- In the presence of insulin resistance your metabolism in effect slows down.
- With the world-wide increase in obesity, insulin resistance has become an important new therapeutic target
Refusing to eat during a hunger protest, Bobby Sands, the famous IRA hunger striker, died in a prison hospital after 66 days from self-imposed starvation. During the summer of 1981, another nine of his compatriots protesting the same cause died in the same manner. On average, each striker survived for 61 days without any food, quite an amazing feat if one considers that they had very little stored energy, since most of them were skinny to start with, having had to endure repetitive periods of punitive prison rationing before they started their strike.
Man the machine
In order to survive periods of famine, humans have become so efficient at storing energy that an averagely built individual can virtually run an entire marathon by burning glycogen only, the body’s stored form of glucose, without needing to burn a single molecule of fat. The hormone that to a large degree enables us to become so astonishingly energy efficient is insulin.
When food supplies were unreliable and periods of famine posed a genuine threat, insulin protected our forefathers from starvation by helping them stockpile energy reserves in the form of body fat. Besides having a highly efficient biochemical system to absorb and distribute energy, we also have a highly effective container to store energy in, namely the fat cell or ‘adipocyte’. Starting life as a diminutive microscopic structure, fat cells can easily expand thorough the progressive accumulation of fat to reach massive proportions by cellular standards.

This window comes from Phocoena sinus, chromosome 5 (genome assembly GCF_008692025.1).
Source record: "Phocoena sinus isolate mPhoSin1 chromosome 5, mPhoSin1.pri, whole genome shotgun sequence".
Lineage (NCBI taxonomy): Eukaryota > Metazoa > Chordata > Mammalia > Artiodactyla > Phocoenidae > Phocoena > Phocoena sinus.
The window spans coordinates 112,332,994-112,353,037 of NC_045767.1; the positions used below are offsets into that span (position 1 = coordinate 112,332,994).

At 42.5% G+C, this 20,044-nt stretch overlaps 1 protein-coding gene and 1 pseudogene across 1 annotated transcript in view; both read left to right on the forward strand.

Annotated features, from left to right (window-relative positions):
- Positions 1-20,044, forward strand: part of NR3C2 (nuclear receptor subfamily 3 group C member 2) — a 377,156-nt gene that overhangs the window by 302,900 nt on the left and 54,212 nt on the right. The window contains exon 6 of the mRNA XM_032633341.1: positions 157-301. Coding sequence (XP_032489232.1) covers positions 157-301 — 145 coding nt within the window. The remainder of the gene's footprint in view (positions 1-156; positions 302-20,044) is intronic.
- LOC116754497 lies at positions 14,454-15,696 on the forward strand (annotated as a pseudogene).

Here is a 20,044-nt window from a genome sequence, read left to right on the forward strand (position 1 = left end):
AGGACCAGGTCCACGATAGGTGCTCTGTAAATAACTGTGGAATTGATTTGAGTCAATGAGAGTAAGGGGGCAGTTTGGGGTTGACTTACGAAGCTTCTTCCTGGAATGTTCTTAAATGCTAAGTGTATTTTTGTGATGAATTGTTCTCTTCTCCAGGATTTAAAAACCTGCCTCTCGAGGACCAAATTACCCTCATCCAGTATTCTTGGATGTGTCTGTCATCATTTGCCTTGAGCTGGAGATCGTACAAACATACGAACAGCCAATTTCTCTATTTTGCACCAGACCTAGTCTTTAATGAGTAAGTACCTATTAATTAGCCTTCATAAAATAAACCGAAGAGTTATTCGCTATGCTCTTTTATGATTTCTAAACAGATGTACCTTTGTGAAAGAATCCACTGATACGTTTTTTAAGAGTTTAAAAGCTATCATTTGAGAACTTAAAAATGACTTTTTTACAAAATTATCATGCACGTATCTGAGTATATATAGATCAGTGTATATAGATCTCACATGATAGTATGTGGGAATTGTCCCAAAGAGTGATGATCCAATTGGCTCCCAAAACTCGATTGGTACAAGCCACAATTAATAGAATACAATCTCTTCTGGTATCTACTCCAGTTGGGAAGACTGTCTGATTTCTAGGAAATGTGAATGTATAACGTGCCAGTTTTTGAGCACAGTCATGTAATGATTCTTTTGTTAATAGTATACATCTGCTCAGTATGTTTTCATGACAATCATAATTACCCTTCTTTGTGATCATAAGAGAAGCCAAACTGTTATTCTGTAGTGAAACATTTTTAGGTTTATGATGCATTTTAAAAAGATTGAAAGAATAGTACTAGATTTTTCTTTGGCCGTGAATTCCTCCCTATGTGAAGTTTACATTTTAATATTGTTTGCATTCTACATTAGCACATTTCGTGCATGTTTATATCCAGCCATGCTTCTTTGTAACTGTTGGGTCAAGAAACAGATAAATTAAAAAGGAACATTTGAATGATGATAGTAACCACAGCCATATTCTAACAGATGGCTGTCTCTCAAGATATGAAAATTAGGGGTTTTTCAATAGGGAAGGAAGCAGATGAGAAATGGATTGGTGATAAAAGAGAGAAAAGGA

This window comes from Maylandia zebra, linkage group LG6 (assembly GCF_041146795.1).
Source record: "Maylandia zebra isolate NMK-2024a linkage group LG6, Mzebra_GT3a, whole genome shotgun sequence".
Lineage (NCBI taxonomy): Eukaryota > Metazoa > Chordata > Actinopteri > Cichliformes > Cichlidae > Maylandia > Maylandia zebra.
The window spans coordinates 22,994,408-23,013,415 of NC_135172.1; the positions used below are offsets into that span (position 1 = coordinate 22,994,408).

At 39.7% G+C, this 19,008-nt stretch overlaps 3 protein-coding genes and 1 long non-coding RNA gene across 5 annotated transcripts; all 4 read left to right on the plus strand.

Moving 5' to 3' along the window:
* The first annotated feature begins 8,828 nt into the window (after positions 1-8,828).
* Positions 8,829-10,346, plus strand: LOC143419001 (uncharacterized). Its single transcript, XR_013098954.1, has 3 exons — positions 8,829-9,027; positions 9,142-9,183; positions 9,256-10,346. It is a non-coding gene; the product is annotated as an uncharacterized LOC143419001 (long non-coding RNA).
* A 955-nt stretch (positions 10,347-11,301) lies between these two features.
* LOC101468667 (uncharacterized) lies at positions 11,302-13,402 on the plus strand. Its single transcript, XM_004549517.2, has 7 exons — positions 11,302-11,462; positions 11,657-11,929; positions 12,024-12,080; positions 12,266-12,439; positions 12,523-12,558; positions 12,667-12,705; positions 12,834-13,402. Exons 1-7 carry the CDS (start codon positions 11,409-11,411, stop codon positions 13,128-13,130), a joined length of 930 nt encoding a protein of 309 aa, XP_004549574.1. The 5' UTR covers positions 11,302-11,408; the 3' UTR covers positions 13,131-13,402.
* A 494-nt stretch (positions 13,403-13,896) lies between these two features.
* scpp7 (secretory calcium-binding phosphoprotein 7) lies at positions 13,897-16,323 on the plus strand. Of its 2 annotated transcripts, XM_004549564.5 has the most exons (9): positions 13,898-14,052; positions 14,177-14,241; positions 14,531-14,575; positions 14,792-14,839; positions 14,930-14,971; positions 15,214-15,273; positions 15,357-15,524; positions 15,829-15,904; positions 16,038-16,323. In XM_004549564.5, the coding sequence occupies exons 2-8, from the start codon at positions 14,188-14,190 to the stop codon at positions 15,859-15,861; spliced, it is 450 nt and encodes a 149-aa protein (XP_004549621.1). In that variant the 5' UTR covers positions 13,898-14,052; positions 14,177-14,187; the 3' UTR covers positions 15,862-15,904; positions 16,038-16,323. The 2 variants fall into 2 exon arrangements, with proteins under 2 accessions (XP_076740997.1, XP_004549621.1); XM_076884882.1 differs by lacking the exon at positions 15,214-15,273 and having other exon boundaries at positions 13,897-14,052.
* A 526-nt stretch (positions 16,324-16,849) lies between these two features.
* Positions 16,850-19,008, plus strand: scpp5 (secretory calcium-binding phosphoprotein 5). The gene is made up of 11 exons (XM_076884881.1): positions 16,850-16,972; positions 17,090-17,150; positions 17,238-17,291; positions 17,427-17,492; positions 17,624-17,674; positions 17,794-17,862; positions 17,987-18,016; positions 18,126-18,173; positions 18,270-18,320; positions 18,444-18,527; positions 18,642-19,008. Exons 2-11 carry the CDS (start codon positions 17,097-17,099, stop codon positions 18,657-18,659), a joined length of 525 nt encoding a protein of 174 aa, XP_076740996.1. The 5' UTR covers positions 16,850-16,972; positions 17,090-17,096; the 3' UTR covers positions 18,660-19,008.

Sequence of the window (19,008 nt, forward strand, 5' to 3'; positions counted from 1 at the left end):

Metabolism – the body’s energy furnace
All biochemical processes that take place in the body are initiated and controlled by a complex communication system that relies on a variety of different messenger molecules. These convey a myriad of biochemical instructions to every part of the body. Hormones and neurotransmitters, for example, fulfil this function. In addition, various other chemicals contained within pharmaceutical drugs or medicinal plants also achieve their therapeutic effect results through the same mechanism.
Depending on their design, messenger molecules deliver their biochemical instruction either broadly to a large ‘audience’, or more selectively focused at a very specific level. They can also either overrule and cancel another’s instruction, or amplify and strengthen it. Of importance to health is that equilibrium is maintained at all times, since many disease processes such as diabetes and heart disease arise from either a disruption or defect in one or more of these pathways.
Metabolism is a complex process which involves the regulatory activity of various different messenger molecules. It is often assumed that the thyroid gland is in charge of metabolism. This is far from correct, since the numerous regulatory tasks that insulin performs relating to carbohydrate, protein and fat metabolism, as well the ability to overrule virtually all other messenger molecules involved in the process, makes insulin the single dominant regulator of metabolism.
The biology of survival
Insulin performs several different functions that may lead to the accumulation of excess body fat. Firstly, insulin regulates fat production. After a meal, when the quantity of glucose that enters the system is more than what can be used for immediate energy requirements, insulin promotes the conversion of excess sugar into fatty acids. These are subsequently grouped as larger molecules called triglycerides and then transported to the fatty tissue for storage.